global recruitment resources corporation

29 swan court
paramus, new jersey 07652

NYS Entity Status
ACTIVE

NYS Filing Date
APRIL 03, 2013

NYS DOS ID#
4382844

County
NEW YORK

Jurisdiction
NEW JERSEY

Registered Agent
NONE

NYS Entity Type
FOREIGN BUSINESS CORPORATION

Name History
2013 - GLOBAL RECRUITMENT RESOURCES CORPORATION









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  • AROUND THE WEB

  • 2017 America’s Charity Checkout Champions
    By asgro - Tuesday Jun 20, 2017
    Source: Tactical Leadership Strategy for the Modern NonProfit
  • Ur Hired: Canvas Helps Recruiters Interview Job Applicants Via Text
    By Sarah Schmid Stevenson - Thursday Jun 15, 2017

    In the past decade, there has been plenty of handwringing in places like Indiana over the droves of talented young people leaving the state after graduation. Tech talent, in particular, tends to flee for the coasts as fast as possible, so it can be a challenge for homegrown companies to attract the attention of job […]

    Source: Xconomy VC, Deals, & Startups Feed
  • How recruiters are employing VR to impress candidates
    By Andrew Woodberry - Tuesday May 9, 2017

    According to a 2016 Deloitte survey, fully two-thirds of Millennials expect to leave their current jobs by 2020. What does that mean for human resources departments?A fluid and robust job market has made recruiting more competitive than ever. Connecting with potential employees, particularly Millennials, is not easy. Technology such as LinkedIn and Indeed has made identifying potential employees simpler, but convincing the best potential candidates to actually join a company has become more complicated. Younger potential employees crave authentic, interesting ways to learn about their future...Read More

    Source: ReadWriteWeb
  • Getting Women On Boards: Three Ways to Increase the Numbers
    By Jennifer Giottonini Cayer - Friday Jun 9, 2017

    The hot topic of getting more qualified women on corporate boards continues unabated. Recent statistics show how companies with women prominently serving in such capacities experience higher-than-average financial performance. A major investment group even declared earlier this year that it would push to get women on the boards of the companies in their portfolio. Yet […]

    Source: Xconomy New York
  • Allison + Partners Names Weatherbee SVP Of Talent Search
    Wednesday Apr 9, 2014

    Allison + Partners has named Alan Weatherbee as its senior vice president of talent search. Weatherbee, who will be based in Boston, was previously vice president of human resources for ConeCommunications. Prior to Cone, Weatherbee was director of recruitment for IPG agencies GolinHarris, Weber Shandwick and Rogers & Cowan.

    Source: Media Post: MAD Boston
  • Four ways a strong brand can drive corporate giving
    Thursday Feb 23, 2017

    A strong brand provides countless benefits for nonprofit fundraising programs. It helps organizations stand out from their peers, focuses fundraisers and other communicators on the messages they need to drive action, and provides the vision for a better future that inspires supporters to give.

    A strong brand can also give you the edge you need to attract corporate donors. With $24.5 billion donated by corporations last year, that’s no small consideration. Here are four ways that your brand can help support your corporate giving program:

    1. Trust
    A clearly defined brand will help your organization generate stronger, more trusting relationships with your supporters, a key ingredient in building engaged communities. Corporate Social Responsibility (CSR) programs want to do good, but they also want to promote their own brand and connect with consumers. If your audience is highly engaged, corporate donors can feel confident that their support will get noticed. Because people like to support companies that do good, a recognized connection with your organization can help them build trust and find new, loyal customers within your community.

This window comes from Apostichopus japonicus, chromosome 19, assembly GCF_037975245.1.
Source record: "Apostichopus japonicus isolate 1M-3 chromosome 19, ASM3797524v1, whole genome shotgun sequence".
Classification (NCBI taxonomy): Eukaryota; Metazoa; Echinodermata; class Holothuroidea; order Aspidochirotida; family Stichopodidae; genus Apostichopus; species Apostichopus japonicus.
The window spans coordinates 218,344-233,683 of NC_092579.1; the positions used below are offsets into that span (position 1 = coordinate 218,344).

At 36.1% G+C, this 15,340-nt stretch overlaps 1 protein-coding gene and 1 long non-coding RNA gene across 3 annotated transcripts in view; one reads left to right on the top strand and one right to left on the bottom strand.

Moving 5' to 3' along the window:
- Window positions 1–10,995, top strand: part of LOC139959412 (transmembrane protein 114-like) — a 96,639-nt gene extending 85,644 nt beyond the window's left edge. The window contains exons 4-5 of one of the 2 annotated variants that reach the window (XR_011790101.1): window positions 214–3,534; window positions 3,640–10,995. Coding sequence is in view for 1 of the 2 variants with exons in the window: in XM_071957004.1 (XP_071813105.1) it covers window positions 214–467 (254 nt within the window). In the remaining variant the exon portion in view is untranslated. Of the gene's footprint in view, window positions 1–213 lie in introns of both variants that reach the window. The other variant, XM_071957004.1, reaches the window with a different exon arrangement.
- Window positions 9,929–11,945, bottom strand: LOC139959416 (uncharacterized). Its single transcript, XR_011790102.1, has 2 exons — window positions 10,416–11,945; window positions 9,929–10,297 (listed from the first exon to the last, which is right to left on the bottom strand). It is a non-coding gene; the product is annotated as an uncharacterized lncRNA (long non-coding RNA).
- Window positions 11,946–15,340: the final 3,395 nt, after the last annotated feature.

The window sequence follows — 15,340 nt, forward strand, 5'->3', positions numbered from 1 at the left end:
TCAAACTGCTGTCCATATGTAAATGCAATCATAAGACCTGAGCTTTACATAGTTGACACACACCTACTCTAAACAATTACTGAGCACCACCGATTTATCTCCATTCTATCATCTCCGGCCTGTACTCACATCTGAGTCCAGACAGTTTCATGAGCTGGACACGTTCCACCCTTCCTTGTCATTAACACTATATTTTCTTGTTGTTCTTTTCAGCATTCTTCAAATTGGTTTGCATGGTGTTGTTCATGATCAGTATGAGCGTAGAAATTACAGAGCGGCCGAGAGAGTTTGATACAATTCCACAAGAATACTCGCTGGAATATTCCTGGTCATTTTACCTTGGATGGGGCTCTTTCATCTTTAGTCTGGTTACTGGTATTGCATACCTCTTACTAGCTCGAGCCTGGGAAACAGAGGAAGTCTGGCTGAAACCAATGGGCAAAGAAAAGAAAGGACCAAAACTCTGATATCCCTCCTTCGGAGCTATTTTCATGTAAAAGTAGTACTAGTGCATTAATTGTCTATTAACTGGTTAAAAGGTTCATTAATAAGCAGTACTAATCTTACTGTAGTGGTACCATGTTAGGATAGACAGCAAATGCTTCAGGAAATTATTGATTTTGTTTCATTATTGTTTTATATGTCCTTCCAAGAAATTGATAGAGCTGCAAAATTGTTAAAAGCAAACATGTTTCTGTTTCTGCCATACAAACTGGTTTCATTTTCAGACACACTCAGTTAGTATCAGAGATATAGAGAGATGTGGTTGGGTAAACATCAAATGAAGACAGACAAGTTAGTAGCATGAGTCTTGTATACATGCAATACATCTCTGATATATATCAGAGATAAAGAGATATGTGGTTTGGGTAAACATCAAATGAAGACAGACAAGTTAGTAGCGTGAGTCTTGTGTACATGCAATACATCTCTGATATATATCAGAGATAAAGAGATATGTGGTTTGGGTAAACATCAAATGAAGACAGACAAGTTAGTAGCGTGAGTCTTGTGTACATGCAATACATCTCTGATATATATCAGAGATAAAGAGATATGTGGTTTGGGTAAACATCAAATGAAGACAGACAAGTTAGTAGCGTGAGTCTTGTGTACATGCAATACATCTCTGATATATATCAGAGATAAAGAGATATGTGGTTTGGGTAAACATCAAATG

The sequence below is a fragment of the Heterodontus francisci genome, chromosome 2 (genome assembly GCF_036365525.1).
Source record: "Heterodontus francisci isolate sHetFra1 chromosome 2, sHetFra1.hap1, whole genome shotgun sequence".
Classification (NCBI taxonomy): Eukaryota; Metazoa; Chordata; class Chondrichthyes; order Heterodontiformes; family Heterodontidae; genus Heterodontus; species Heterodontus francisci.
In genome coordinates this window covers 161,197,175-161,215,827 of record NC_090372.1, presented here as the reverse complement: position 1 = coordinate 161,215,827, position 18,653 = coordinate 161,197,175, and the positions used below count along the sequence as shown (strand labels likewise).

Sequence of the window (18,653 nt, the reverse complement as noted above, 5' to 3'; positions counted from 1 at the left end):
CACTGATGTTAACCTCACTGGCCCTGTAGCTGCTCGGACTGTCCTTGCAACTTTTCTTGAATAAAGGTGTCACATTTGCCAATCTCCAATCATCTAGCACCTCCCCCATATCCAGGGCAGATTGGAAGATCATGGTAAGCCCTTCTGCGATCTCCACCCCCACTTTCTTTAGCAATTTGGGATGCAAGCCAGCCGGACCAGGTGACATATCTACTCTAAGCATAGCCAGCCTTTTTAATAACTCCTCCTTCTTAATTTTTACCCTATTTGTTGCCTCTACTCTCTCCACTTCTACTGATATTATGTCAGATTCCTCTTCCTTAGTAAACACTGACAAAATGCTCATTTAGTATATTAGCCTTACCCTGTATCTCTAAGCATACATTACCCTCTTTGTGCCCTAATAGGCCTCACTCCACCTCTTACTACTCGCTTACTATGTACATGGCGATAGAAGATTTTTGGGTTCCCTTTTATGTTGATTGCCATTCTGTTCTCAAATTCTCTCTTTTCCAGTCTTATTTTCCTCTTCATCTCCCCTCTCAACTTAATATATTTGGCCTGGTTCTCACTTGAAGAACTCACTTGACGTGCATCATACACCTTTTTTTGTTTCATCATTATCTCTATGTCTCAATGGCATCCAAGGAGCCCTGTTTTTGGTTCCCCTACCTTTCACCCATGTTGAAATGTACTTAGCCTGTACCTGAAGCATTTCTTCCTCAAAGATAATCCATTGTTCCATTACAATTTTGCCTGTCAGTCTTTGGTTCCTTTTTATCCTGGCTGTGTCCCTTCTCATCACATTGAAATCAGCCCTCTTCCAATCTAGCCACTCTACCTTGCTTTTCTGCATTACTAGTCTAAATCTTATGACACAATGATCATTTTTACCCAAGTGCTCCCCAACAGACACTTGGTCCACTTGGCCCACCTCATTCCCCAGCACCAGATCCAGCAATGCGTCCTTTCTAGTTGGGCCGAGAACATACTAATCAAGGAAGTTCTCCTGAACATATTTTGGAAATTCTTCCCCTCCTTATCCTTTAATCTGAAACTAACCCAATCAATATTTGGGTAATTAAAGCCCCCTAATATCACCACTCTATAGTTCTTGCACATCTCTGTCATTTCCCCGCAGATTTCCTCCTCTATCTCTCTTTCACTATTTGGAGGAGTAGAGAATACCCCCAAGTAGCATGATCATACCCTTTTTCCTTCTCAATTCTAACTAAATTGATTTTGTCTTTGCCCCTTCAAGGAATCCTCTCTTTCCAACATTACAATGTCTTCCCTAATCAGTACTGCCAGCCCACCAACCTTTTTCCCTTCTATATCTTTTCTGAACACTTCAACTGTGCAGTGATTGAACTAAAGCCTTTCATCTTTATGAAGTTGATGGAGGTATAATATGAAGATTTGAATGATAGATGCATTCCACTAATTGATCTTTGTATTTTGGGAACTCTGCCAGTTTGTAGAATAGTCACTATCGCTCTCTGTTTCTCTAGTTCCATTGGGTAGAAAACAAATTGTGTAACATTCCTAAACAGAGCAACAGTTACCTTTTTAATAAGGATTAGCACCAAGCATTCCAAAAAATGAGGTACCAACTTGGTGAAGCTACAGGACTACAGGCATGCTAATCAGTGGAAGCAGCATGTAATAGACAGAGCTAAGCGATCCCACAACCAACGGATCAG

2. Reliability
    Corporate donors want to support good causes, but they also know that the nonprofit they choose to associate their brand with reflects back onto them. So, it is equally true that the values associated with a nonprofit brand will reflect on your corporate donors, and if your brand isn’t sufficiently professional or reliably expressed, you are starting at a disadvantage.

    3. Clarity
    CSR programs operate based on defined philanthropic priorities, which are typically selected based on the causes’ affinities with the company’s business interests. For example, Disney’s corporate citizenship program focuses on causes benefiting children. Other companies, like Google, that focus on organizations using technology to combat a range of issues, can get fairly niche. Having a clear mission statement—which is a core piece of your brand identity—as well as key messages articulated in concise language will help you appeal to a CSR team.

    4. Personality
    Well-defined brands, whether nonprofit or corporate, express a clear personality that helps them to distinguish themselves. Corporations prefer to support organizations that align with their brand’s personality, so having a distinct personality that aligns with a corporate brand can make your nonprofit more attractive.

    Source: BigDuck smart communications for nonprofits
  • 3 Ways to Hire and Retain the Best Nonprofit Communicators
    Wednesday Feb 15, 2017

    Savvy communications directors with deep expertise and track records of success in larger nonprofits are, in my experience, a bit like the Painted Bunting who unexpectedly took up residence here in Brooklyn recently; rare birds that can be difficult to attract, spot, and head south for the winter too soon. When the right person applies to work for you and stays, spearheading game-changing communications projects year after year, you’ve hit the jackpot.

    Here are three ways you can hire and retain the best nonprofit communicators: